On Taylor Swift: I Relish in Being a Hater and There’s Nothing You Can do About It (Saffron's Take)

It seems like, every couple of years, the general public —with, of course, the exception of the most doting Swifties —decides whether or not to like Taylor Swift. Love her, even. Sometimes she is hashtag libfem-white-woman-cringe, and at other times she is the face of high butchness for those who have never met a lesbian not currently hoping to earn a clean four on the AP US History exam. Some years, she represents everything mediocre and pumpkin spice about white, upper-class, American womanhood, and other years we decide she stands for the sort of empowerment that decries “let women have fun! Let women like pop music! Nobody has ever let women like pop music before!” Plus, she’s revolutionizing what it means to be a gay little freak. As it turns out, gay women don’t have to look like hairy, man-spreading weirdos; they can look normal too! In the last couple years — or something; god knows I’m not doing a lick of research for this tirade — Swift’s mild and innocuous queerbaiting has turned into full-scale homo allegations, as she’s decided to quit capital letters cold-turkey, hug her female friends, deny her Republicanism, and act sort of like she goes outside and wears regular clothes sometimes.

But, Saffron, you cruel, generalizing, little dirty dyke-man, you! Haven’t you ever read her lyrics? Let the polish of her lab-spawned production wash off your shoulders like a sweet, cottagecore rain? She is a poet, a speaker for sentimental women everywhere, not to mention an LGBT icon on par with Baldwin and Feinberg. Because of T-Swift, women can act acceptably bonkers when men split; they can wear knee socks beneath little ankle boots when it’s kind of nippy out; they can be silly with their herd of supermodel besties. Plus...she’s fun. Haven’t you ever had any fun? I feel like you’re maybe exhibiting signs of internalized misogyny — dare I say homophobia — in declaring her fame pretty grating. Maybe you should listen, really listen, to her again. It’d do you both good. Underdogs like her need the streams.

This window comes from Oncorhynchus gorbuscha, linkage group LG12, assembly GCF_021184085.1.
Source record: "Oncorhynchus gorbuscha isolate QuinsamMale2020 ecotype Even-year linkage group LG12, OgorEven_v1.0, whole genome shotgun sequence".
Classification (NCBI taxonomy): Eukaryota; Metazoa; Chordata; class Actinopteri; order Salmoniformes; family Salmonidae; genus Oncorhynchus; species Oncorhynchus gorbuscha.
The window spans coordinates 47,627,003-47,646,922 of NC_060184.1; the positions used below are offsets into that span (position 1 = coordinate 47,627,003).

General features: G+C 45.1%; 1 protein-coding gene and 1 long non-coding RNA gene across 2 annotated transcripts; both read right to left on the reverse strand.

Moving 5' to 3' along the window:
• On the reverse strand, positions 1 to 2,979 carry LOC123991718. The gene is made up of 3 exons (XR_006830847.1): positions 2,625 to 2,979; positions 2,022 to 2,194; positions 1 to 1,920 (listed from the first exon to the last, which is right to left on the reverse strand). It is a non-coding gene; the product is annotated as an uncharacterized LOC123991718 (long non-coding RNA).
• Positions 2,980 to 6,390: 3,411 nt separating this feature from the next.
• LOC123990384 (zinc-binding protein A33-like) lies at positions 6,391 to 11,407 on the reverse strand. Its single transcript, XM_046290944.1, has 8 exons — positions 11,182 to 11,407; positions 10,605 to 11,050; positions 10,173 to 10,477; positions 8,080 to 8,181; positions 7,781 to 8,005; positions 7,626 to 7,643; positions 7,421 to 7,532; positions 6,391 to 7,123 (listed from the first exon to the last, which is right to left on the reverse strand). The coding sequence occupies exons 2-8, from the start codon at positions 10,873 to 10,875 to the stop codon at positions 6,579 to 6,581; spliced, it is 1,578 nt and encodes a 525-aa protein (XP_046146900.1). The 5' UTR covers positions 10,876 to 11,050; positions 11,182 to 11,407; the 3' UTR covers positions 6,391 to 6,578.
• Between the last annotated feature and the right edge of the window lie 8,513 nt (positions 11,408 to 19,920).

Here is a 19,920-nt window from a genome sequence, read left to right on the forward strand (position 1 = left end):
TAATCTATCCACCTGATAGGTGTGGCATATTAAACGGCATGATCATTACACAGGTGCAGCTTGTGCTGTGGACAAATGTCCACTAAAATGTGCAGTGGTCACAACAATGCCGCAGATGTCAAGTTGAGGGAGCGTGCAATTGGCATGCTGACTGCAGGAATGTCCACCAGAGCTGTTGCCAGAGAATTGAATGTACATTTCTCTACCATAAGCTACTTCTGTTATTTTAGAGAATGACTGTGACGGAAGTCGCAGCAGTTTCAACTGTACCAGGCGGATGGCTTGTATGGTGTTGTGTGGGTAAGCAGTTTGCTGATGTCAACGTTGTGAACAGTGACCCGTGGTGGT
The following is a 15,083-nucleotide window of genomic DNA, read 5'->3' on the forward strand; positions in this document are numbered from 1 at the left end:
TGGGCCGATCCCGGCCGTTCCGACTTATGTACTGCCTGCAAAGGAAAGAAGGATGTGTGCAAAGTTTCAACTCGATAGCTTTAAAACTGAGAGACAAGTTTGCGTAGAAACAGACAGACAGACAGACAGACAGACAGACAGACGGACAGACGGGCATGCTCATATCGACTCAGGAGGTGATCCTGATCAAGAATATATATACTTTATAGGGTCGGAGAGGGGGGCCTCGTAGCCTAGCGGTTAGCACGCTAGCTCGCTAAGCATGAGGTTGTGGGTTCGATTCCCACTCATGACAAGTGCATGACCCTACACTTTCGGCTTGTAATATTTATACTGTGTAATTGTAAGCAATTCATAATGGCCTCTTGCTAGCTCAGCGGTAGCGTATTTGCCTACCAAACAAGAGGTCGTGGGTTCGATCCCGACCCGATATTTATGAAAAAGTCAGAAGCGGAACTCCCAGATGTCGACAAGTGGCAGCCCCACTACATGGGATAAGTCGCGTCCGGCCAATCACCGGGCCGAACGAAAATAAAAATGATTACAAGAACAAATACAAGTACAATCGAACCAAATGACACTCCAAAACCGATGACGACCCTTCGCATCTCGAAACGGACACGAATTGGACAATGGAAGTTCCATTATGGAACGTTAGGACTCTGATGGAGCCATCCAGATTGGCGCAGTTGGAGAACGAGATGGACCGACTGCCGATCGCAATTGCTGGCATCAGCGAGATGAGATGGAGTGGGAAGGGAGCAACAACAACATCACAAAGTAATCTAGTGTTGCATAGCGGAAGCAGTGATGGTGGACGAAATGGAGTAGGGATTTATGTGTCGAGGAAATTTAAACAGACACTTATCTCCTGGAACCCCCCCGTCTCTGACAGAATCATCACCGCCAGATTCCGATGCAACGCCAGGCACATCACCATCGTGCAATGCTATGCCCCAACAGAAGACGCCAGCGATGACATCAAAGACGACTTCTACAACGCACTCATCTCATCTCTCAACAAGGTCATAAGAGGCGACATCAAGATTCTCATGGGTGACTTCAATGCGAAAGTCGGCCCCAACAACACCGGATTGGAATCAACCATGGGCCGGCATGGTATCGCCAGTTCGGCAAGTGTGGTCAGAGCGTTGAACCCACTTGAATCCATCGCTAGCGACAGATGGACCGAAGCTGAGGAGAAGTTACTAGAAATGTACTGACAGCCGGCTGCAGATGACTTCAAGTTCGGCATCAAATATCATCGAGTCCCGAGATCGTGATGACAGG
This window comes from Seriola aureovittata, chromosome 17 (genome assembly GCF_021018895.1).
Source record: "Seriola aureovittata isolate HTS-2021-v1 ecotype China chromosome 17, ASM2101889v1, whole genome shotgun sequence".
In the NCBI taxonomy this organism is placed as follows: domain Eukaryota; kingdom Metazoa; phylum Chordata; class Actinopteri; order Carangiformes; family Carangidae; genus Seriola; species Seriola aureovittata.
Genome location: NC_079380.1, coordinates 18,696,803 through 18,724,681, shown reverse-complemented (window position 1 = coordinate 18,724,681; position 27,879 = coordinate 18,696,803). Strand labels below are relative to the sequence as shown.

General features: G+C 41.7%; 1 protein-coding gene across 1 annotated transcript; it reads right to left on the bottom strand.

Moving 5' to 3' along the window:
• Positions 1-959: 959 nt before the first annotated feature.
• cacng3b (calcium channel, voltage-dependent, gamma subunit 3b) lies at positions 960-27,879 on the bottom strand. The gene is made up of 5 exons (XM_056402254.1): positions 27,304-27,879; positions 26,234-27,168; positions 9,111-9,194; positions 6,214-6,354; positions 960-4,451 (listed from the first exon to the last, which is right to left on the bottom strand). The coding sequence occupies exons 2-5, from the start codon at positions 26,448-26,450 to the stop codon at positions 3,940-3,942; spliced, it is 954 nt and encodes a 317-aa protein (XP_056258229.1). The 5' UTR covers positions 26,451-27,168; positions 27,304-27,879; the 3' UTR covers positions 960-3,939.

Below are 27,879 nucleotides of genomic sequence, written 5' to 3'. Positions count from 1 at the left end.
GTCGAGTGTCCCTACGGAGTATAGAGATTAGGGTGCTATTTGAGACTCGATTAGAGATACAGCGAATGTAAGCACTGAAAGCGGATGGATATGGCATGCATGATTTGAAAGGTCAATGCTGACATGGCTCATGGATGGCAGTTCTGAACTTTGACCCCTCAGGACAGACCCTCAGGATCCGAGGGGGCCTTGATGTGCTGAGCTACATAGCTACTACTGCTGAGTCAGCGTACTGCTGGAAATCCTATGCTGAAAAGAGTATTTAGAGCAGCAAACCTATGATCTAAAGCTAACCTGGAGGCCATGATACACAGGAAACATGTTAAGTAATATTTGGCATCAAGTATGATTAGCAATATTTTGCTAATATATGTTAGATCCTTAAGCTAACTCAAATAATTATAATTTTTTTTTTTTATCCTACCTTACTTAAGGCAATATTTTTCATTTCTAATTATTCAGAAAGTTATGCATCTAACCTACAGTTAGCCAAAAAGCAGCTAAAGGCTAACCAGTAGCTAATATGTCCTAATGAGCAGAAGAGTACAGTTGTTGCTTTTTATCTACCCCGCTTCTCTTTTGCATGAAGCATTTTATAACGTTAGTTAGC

And to answer you: yes. I have heard Taylor Swift. Thoroughly. I’ve let the subtle intellectualism of her genre-bending brand of earworm Top 40 drill itself into my skull while clocked into every one of my many shitty retail jobs. And all my childcare gigs. And every time I ever tried to befriend a straight girl with an in-ground pool. And, fine, I’ll admit it: I was the sort of little girl who shied away from things I found pink and vacuous. I was a stick-in-the-mud about boybands, High School Musicals, Hannah Montana merchandise, and the Twilight industrial complex. I acted like a little bitch when my friends recruited boyfriends in the seventh grade and insisted I stop “hurting their feelings and pushing their fingers back too far.” Kim Gordon was my Harry Styles, and I spent my childhood idolizing Ghost World’s snide, misguided cult heroines. Yada yada yada. I was insufferable in my own right. I, without a doubt, unknowingly had a severe case of I’m-Not-Like-the-Other-Girls Syndrome.

But, I must point out that I’ve never spent a minute of my time defending one of the most famous pop stars in history. She need not be defended. She’s Taylor Swift. She doesn’t give two shits about whether or not I, a person currently receiving text alerts from “McHire”, is mildly depressed by her fame-to-mediocrity ratio. She’s like six feet tall or something. She’s fine, man.

Recent Posts

See All

by Lydia Rommel Contributor I am grateful to be at Oberlin. But sometimes I can’t help but think of a man named Charles Ponzi, and how gleefully he would have grinned at the blind mouse students of th

by Teagan Hughes Editor-in-Chief To paraphrase Chris Tebbetts’ Me, Myself, and Him—a young adult novel I remember nothing else about—2019 was the year I became from Ohio, rather than simply being in O

bottom of page